Set entirely within a spacious beach house abutting the Caspian Sea, Closed Curtain begins with a long scene of a man arriving by taxi, then immediately proceeding to hang heavy black curtains on all the windows, take a shower, and shave his head completely bald. Clearly, the man (played by filmmaker Kamboziya Partovi, who also shares directing credit with Panahi) is hiding out from something, through it takes a while for us to learn exactly what. One clue arrives in the form of a TV news report about the banning in Iran of dog ownership, dogs being deemed "unclean" under Islamic law — a report gazed upon quizzically by the man's own brown-haired, floppy-eared mutt. Then, just as man and dog seem acclimated to their new surroundings — and the man, who is revealed to be a screenwriter, begins to write — two intruders appear at the door. The woman (Maryam Moghadan) and her brother claim to be on the run from police after the raid of a nearby beach party, and the brother begs the writer to let his sister stay in the house until he can safely retrieve her — but be careful, he adds, she has a habit of trying to kill herself.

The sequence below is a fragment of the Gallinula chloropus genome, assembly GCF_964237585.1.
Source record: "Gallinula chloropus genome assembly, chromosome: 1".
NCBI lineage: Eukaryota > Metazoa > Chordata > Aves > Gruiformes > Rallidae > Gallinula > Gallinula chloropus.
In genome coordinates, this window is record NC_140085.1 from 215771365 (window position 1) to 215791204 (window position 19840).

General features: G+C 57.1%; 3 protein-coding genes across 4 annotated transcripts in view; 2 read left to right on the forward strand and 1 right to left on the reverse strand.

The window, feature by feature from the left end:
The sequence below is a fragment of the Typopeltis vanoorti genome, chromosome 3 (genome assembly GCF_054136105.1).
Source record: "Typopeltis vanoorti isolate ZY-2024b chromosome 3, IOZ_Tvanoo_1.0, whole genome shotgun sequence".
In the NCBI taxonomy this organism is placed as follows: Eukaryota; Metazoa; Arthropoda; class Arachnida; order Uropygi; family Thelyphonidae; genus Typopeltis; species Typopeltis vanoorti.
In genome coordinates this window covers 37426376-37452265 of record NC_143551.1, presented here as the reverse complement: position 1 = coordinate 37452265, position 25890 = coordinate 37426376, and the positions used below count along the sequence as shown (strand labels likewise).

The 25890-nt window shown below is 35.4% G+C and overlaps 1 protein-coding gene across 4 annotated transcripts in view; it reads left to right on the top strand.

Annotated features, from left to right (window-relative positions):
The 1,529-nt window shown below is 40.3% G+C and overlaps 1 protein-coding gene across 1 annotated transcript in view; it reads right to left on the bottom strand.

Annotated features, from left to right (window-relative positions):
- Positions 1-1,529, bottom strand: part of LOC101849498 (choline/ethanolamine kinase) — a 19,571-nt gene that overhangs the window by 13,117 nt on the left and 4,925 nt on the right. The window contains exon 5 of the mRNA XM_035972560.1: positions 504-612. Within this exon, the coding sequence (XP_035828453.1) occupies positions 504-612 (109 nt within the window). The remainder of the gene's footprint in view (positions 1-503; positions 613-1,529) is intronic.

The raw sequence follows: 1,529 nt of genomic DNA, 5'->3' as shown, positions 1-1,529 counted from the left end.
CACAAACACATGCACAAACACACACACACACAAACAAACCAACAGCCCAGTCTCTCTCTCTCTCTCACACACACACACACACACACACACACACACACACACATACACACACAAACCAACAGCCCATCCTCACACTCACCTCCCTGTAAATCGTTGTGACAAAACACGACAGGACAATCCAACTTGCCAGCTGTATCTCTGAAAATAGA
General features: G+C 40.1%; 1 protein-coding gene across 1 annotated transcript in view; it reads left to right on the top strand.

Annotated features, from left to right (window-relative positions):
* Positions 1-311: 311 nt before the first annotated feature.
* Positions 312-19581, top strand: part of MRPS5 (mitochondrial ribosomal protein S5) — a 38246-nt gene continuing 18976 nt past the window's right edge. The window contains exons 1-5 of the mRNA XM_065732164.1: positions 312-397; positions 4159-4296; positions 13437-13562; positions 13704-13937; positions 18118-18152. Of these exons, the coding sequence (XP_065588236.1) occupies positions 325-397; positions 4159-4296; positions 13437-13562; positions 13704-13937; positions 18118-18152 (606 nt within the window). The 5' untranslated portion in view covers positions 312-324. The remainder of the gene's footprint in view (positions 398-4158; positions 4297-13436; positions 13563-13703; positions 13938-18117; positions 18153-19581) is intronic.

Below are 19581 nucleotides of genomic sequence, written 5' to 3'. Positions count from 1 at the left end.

So for a while Closed Curtain makes a diverting guessing game out of the true nature of these characters and their motivations — one that at times recalls the vengeful dinner party from Roman Polanski's Death and the Maiden. The women (who is known only as "the girl") seems to be more than just a random visitor — she knows things about the writer and why he too is on the run. Then, just as quickly as she appeared, she vanishes, leaving us to ponder whether she was ever really there in the first place. About halfway into Panahi's great 1997 film The Mirror, there is an unforgettable moment in which the film's protagonist — a young girl whose mother has forgotten to pick her up from school — turns to the camera and says she doesn't want to be in the film anymore, sending Panahi and his crew scurrying after her. At roughly the same moment in Closed Curtain, Panahi himself appears, pulling down the blackout curtains to reveal that this is in fact his beach house, and furthering the suggestion that everything we have seen up to this point has been a projection of Panahi's depressive imagination.